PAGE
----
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Are you Scottish?
04 Oct, 2018

Please campaign for SNP support for the People’s Vote

London4Europe Committee Member and former HM Treasury senior civil servant Michael Romberg looks at the absence of the SNP from the battlefield.

*** Updated 7 October 2018: Nicola Sturgeon said that in the event of a "blind Brexit" (when the terms of Brexit are not at all clear) MPs would wish to look at the other options and the SNP's MPs would vote for a Brexit referendum. That is progress. But it is still not the unequivocal call for a referendum in any event on the terms of Brexit with the option to Remain that we are looking for. So it is still worth your contacting the SNP to urge a clearer commitment. ***

*** Updated 8 October. Survation published an opinion poll on 4 October 2018. 49% in favour of a referendum on the terms of Brexit, 29% opposed. 55% say a referendum should include a Remain option, 33% should not. 36% said Brexit made them more likely to support independence, 37% no difference, 20% less likely.

Scotland voted Remain 62:38 – more even than London (60:40). The SNP supports Scottish membership of the EU. With a block of 35 disciplined MPs they would be a significant force in a deadlocked House of Commons. There is only one credible way to stop Brexit: a People’s Vote.

And yet the SNP are curiously absent from the campaign for the People’s Vote. Nicola Sturgeon said in May 2018 that the SNP would not be a block on a Brexit referendum; but her heart was clearly only in the independence referendum.

In September 2018 she repeated the point, adding that she would be "happy to have discussions" with those advocating one.

But she added: "I think for me to become an enthusiastic advocate of that I would need some assurance that Scotland won't simply find itself in the same position all over again where Scotland votes to stay but the rest of the UK votes to leave and Scotland ends up being taken against their will."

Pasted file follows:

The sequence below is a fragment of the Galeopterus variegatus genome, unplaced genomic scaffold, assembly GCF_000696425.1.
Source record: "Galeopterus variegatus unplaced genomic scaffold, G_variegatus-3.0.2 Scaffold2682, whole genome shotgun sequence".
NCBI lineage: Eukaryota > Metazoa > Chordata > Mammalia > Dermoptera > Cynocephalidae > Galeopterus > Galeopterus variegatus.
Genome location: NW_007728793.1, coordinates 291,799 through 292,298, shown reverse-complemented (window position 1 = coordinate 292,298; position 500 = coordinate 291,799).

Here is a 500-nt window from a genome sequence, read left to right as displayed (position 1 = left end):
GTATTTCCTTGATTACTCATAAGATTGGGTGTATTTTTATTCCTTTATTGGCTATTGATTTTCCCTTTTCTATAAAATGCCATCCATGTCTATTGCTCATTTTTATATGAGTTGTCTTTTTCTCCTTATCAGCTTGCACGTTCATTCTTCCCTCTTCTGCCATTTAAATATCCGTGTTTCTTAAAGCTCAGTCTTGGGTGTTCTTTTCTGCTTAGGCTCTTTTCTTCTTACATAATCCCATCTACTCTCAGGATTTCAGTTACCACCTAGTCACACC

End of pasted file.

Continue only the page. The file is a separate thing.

That is a pretty meaningless qualification. Scotland is not an independent sovereign state within some sort of treaty organization. The UK is a unitary state. EU membership is at the UK level. Scotland (population 5m) cannot expect a veto over what the UK (population 65m) decides. The only way to ensure that Scotland finds itself in a different position from 2016 is to win the referendum on the terms at the UK level. And if we lose Scotland would find itself no worse off than now.

As recently as 2 October 2018 in a newspaper article criticising Theresa May's Brexit Nicola Sturgeon argues for the whole of the UK to stay in the Single Market and Customs Union. She calls for the Article 50 deadline to be extended to allow more options to be considered. She does not call for Brexit to be stopped or a referendum to be held. (The article parallels her speech of the same day to the Europa Institute of Edinburgh University.)

For the SNP it’s all about Scottish Independence

Brexit is almost a side-show. Scottish politics revolve around independence, and everything – including Brexit - is interpreted through that lens.

Brexit is seen by the SNP leadership as a driver for independence:

  • Most Scots wish to be in the EU.
  • Brexit is yet another thing that the English have done to the Scots, fuelling a grievance narrative.
  • Brexit is surely a “material change in circumstances” justifying holding another independence referendum so soon after 2014.

The SNP wishes to conserve voter energy for the second independence referendum rather than use it on a second Brexit referendum. No doubt Brenda from Bristol has a sister in Scotland.

But Brexit would also be a force against Scottish independence:

  • In 2016, Scotland exported £45bn to the rest of the UK and £13bn to the rest of the EU. So if EU-Scotland faced a trade border with Brexit-UK it would be hit on most of its European exports.